Wednesday 22 September 2021


 I've just realised that I haven't posted my latest contribution to the Literary Review (not that I post them all) – a review of a mind-boggling new book by Henry Gee, A (Very) Short History of Life on Earth: 4.6 Billion Years in 12 Chapters. It went out under the apt title 'What Will Survive of Us?' Here it is...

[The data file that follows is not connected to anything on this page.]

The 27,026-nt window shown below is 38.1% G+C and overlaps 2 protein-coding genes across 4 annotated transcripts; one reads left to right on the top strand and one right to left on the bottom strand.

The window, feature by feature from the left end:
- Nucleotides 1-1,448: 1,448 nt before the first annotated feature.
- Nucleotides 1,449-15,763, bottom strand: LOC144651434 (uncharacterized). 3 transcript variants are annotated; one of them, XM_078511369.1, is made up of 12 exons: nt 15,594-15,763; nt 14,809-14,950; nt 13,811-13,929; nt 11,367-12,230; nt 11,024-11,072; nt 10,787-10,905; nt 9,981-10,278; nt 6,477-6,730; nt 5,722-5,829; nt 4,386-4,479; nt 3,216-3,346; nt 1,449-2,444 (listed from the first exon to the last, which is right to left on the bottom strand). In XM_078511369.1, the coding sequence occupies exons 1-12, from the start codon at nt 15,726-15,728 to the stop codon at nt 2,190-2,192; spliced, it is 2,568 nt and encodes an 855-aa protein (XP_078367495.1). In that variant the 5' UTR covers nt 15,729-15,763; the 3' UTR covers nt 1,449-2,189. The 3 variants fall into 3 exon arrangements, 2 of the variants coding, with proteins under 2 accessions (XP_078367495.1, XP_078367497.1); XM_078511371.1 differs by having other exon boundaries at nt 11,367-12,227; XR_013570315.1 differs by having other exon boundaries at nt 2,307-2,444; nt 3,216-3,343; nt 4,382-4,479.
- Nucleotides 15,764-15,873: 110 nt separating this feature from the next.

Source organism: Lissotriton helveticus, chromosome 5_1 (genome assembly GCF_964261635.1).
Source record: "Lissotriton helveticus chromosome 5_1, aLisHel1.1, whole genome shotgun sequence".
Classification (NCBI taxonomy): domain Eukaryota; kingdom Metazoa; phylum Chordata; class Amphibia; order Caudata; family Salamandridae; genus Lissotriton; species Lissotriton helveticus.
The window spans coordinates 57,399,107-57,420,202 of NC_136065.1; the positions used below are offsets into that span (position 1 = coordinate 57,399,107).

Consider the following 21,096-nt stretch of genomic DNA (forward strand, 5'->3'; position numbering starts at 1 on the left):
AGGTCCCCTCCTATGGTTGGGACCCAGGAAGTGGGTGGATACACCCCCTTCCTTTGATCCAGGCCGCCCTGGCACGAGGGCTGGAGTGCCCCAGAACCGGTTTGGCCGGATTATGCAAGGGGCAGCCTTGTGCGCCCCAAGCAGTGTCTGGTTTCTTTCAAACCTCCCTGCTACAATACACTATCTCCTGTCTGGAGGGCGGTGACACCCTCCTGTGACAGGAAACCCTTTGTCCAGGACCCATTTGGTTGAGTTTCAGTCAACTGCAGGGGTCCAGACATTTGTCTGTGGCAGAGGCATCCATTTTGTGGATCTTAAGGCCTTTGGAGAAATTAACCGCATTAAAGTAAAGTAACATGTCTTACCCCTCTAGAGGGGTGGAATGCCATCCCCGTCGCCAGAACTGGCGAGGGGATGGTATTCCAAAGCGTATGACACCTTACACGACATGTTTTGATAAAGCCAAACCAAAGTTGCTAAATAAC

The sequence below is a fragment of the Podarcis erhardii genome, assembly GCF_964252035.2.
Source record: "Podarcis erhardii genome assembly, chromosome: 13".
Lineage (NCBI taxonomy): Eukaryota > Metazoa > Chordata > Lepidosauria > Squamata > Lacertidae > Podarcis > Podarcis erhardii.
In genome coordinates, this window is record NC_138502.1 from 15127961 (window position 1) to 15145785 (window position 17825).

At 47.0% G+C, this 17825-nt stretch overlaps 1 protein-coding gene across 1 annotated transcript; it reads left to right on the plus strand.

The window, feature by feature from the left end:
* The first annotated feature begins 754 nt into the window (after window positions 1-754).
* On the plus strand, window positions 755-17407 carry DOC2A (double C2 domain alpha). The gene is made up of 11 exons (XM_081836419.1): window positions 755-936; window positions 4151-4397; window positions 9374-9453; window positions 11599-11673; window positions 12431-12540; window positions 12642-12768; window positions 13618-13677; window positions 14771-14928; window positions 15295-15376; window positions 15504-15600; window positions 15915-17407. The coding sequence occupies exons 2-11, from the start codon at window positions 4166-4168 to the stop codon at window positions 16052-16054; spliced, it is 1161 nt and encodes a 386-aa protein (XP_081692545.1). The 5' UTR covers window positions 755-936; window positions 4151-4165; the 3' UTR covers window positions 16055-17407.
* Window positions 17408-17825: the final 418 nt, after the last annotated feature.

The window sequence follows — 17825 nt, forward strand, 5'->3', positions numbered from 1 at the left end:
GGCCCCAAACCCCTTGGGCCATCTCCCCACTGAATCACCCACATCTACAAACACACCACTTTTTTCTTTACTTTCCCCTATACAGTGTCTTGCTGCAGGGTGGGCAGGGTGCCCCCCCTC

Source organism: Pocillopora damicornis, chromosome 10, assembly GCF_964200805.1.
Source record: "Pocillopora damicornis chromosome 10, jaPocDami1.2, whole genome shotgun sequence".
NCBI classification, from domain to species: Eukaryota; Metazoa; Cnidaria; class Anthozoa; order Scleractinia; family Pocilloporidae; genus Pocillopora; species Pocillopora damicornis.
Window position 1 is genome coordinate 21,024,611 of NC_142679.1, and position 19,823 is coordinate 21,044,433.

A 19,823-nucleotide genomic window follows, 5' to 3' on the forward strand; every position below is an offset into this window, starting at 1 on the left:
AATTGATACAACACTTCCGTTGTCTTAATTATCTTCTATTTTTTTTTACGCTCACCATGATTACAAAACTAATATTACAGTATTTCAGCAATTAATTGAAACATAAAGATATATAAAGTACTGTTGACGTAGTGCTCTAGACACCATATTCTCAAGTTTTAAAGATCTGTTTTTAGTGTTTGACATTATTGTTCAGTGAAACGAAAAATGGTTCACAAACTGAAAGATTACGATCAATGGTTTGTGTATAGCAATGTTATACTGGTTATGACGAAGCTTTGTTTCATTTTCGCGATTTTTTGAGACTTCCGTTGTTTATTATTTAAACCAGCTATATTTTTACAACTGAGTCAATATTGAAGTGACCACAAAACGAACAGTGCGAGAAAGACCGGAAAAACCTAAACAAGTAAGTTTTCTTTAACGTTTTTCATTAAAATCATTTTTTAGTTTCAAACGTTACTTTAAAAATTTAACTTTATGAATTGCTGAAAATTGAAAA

‘Once upon a time…’ The opening words of Henry Gee’s new book give notice that what follows will be a story – and a dazzling, beguiling story it is, told at exhilarating pace. The scale is apparent from the first of a set of mind-boggling timeline graphics: this runs from the birth of the universe at the bottom of the page to ‘Extinction of life on Earth’, near the top, alarmingly close to the dotted line of ‘NOW’. This is a book to give you a new, dizzying perspective on such small matters as human civilisation. ‘Against the backdrop of geological time,’ Gee reminds us, ‘the rise of humanity is of negligible significance.’ We’ll be gone in a while, leaving barely a trace behind . The ‘carbon spike’ we have contributed to, and which causes us so much anxiety, is high but very narrow, ‘perhaps too narrow to be detectable in the very long term’. Besides, taking the long view, ‘life on Earth, with all its drama, all its comings and goings, is governed by just two things. One of them is a slow decline in the amount of carbon dioxide in the atmosphere. The other is the steady increase in the brightness of the Sun.’ Unlike carbon dioxide, oxygen might be thought of as an all-round good thing, essential to life on Earth. And yet it was a sudden surge of free oxygen that caused the Great Oxidation Event, unleashing the first of many mass extinctions that pepper the history of this planet. All that oxygen scrubbed the air of the carbon dioxide and methane that were keeping Earth warm and launched the first and longest ice age – 300 million years during which the planet became ‘Snowball Earth’, covered from pole to pole with ice. ‘And yet,’ observes Gee calmly, ‘the Great Oxidation Event and subsequent Snowball Earth episode were the kind of apocalyptic disasters in which life on Earth has always thrived.’ Eighty million years of ice ages only encouraged life to keep on coming back, sometimes in decidedly strange forms. I must admit I had never heard of Lystrosaurus, an animal with ‘the body of a pig, the uncompromising attitude towards food of a golden retriever, and the head of an electric can opener’ – and yet, for millions of years after the End-Permian mass extinction (yes, another one), nine out of every ten animals on Earth was a Lystrosaurus. Nor had I heard of stromatolites, mounds of slime and sediment that, early in the history of life on Earth, became ‘the most successful and enduring form of life ever to have existed on this planet, the undisputed rulers of the world for three billion years’. Dinosaurs, on the other hand, are animals that every child has heard of. These hugely successful creatures filled every evolutionary niche, leaving little room for much else, including the early mammals, who had to wait until the dinosaurs finally died out before they could ‘burst forth, like a well-aged champagne, shaken beforehand, and inexpertly corked’. A profusion of fast evolving and diversifying mammals took over from the dinosaurs. They included what Gee calls ‘a group of leftovers … an assortment of scrappers that included rats, mice, rabbits and, seemingly almost as an afterthought, the primates’. These small, fast-moving creatures with forward-facing eyes, inclined to curiosity and exploration, would, eventually, give rise to Homo sapiens. But the emergence of modern humans could so easily not have happened. Around 200,000 years ago, the last survivors of the species were confined to an oasis on the edge of what is now the Kalahari desert. And yet, Homo sapiens squeaked through, saved by a period of warming that turned much of the surface of the planet into rich grassland, teeming with game. The author begins the last chapter of this hugely enjoyable page-turner by paraphrasing Tolstoy: ‘All happy, thriving species are the same. Each species facing extinction does so in its own way.’ This chapter contemplates the future – a future that will, of course, not include Homo sapiens. We have already incurred a massive ‘extinction debt’ by damaging our own habitat; our population is likely to start falling by around 2100; and our genetic variation is woefully insufficient. We’ll be gone within the next ‘few thousand to tens of thousands of years’, but life will go on, with more ice ages, more extinctions, until eventually, in maybe a billion years, the story of life on Earth will be over. Viewed in the kind of vertiginous perspectives Gee opens up, our human presence looks vanishingly insignificant. And yet we have huge significance as the first and only species to be aware of itself. We owe it to ourselves, and to our fellow species, to conserve what we have, to make the best of our brief existence. ‘Do not despair,’ the author concludes. ‘The Earth abides, and life is living yet.’

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